1370: Oswald de Lacy was not always Lord of the Manor, or even meant to be. The third son, he was sent off to become a novice monk.
Now, with winter closing in on Somershill, his wife flirting with their houseguest, his sister sniping from the sidelines and his mother still ruling his life even from her deathbed, Oswald is forced to confront the secret that has haunted him ever since those days in the monastery.
1349: Sent to gather herbs in the forest by his tutor, Brother Peter, 18-year-old Oswald encounters a terrified girl, who runs into the swollen river and drowns.
In her village, he discovers that she is only one of many poor young women who have disappeared, with no-one in authority caring enough to investigate.
Convinced the girls are dead, Oswald turns to the village women for help in finding the murderer – in particular to the beautiful Maud Woodstock, who provokes feelings in Oswald that no monk should entertain.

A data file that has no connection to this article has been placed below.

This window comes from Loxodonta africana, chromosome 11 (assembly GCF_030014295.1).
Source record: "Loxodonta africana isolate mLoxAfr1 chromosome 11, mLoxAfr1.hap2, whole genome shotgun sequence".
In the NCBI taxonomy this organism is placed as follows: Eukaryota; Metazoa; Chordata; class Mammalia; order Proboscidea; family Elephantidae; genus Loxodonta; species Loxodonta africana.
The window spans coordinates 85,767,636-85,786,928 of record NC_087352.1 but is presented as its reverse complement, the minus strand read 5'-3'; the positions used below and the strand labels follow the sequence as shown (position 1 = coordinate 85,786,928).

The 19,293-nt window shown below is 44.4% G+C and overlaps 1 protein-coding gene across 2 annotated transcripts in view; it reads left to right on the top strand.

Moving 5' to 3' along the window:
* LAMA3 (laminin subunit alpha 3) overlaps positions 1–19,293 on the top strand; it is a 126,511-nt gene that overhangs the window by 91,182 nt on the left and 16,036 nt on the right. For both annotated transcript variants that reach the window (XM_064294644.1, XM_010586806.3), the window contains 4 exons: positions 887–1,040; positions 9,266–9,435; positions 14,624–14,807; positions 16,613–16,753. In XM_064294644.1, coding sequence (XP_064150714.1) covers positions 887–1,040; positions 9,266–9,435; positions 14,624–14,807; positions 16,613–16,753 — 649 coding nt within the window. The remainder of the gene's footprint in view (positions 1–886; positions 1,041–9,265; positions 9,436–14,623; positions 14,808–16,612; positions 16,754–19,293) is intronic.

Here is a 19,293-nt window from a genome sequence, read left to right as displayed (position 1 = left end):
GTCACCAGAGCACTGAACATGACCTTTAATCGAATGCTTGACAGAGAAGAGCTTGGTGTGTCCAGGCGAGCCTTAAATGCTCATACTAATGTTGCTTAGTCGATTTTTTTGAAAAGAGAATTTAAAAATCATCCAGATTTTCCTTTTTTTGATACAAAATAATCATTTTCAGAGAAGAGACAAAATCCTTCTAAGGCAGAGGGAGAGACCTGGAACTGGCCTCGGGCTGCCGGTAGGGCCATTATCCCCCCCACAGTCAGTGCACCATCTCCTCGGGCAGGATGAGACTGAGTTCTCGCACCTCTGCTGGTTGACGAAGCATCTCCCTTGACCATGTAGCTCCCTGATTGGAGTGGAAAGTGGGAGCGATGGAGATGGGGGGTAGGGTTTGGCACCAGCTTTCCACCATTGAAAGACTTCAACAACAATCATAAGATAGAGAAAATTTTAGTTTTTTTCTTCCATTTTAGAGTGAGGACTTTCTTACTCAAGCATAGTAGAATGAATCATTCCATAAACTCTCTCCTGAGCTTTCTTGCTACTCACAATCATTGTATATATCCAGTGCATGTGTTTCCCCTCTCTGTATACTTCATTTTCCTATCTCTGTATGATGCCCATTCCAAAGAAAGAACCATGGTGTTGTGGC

Soon, however, another killer stalks the land. Plague has come and the monastery is locked against it.
Brother Peter insists that Oswald should forget his quest. But Oswald will not stop until he has discovered the shocking truth, which will echo down the years to a letter, clutched in his dying mother’s hand.
Read Catherine Hokin’s review of The Good Death for Historia.
SD Sykes has written a couple of features for Historia: Transubstantiation. And why it matters (honestly. It does) about the inspiration for the previous Oswald de Lacy novel, and Did the Venetians invent the package holiday?, which looks at medieval pilgrimages.